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First Element '21: Panelists discuss H2 transportation policy and infrastructure in U.S.

Gulf Energy’s Inaugural First Element Conference kicked off with a keynote panel discussion with leaders from Chevron, Cummins and Toyota sharing insights on hydrogen in transportation, including policy landscape, technology, and business models.

Among support of a carbon tax, Cummins VP of Fuel Cell and Hydrogen Technologies Amy Adams noted that infrastructure, research and development and deployment are key factors to consider in policy development that incentivizes hydrogen demand in the sector.

“If we can encourage deployment of the technologies and encourage some demand either through direct funding, or through investment incentives or purchasing incentives, that can help the whole economy start to accelerate,” Adams said.

Toyota Group Manager – Portfolio Business Management Craig Scott added that federal policy is a crucial component in moving the needle in favor of furthering development.

“We would like federal policy that supports hydrogen, not only on the infrastructure side, but on the vehicle side as well,” said Scott. “In these early days technology is new, developing, and likely more expensive than conventional technology and how we can incentivize operators to make the transition to zero carbon opportunity is really important.”

Assessing infrastructure challenges within the U.S. can lead to an imbalanced supply and demand scale, but panelists agreed that tapping into resources that may not have been previously considered could aid in driving the demand for hydrogen transport.

“In California, and across the U.S., we have that baseline infrastructure that we can build upon,” said Danielle Lincoln, Chevron General Manager, Renewables. “We also know how to produce hydrogen. We can bring that hydrogen to market now. Even if it is grey hydrogen, that can be a bridge to blue or green hydrogen, but we can build out this infrastructure now. Without it, it’s hard to get the demand side.”

In addition, the panelists said the establishment of industrial clusters pushing the sector forward is a major step that will address concerns about hydrogen meeting supply and demand needs in the U.S.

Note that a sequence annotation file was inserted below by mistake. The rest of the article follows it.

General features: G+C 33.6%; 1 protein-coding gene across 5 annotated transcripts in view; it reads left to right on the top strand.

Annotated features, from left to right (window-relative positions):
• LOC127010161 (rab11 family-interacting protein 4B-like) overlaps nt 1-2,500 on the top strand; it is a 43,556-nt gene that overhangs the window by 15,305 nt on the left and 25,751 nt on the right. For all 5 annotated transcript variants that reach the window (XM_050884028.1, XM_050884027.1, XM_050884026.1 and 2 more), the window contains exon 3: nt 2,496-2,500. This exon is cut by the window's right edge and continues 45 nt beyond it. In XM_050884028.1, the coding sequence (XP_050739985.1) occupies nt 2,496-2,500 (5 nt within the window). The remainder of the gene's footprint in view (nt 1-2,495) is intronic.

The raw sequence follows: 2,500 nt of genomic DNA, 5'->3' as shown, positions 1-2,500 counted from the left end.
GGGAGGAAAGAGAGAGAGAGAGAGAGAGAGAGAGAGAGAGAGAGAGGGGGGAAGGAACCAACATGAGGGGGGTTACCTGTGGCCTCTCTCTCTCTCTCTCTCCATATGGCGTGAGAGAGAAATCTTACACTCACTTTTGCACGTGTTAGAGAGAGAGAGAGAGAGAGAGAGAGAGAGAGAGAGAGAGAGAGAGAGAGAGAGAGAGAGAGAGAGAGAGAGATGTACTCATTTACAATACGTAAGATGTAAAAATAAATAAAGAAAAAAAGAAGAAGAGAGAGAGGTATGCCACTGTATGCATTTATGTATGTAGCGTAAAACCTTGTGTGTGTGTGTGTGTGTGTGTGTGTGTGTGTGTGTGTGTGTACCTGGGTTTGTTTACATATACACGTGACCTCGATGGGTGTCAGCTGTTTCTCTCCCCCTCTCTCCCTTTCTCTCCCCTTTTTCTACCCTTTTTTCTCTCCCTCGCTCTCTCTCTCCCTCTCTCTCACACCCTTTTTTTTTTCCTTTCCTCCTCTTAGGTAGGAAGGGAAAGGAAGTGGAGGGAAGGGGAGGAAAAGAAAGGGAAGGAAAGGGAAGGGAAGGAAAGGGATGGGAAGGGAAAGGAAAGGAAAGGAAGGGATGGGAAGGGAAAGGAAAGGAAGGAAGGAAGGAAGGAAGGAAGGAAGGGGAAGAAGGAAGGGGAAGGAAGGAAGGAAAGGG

“This idea of clusters makes sense to us. We are thinking about it in terms of hubs. Where can we put a hydrogen hub where we have production capability already, or we can work with partners to develop that hydrogen production capability and then work with OEMs or partners like Toyota where that demand will come from,” said Lincoln. “We think that the cluster concept is a way to come to market in a way where you get the chicken and the egg at same time.”

Providing end-users with opportunities to build confidence in utilizing hydrogen products, such as refueling, could boost the demand for hydrogen expansion along with considering vehicles most suitable for hydrogen use.

“The reason why we chose to make a Class 8 truck mix is because we figured if we can do it at the vehicle end, and the high-end, then really everything in between is possible and it’s just a function of what’s best suited for the market application,” said Scott. “Certainly there are things in the Class 4 or Class 5 range that maybe better suited for battery power...but there are applications where hydrogen is far superior.”

Scott added that light- and heavy-duty vehicles, which may call for quick refueling and returning to the road, would need the availability of hydrogen fuel in the transportation sector.

Register for the First Element conference to access on-demand and live speaker presentations. The conference runs September 7-9.

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Editorial Comment
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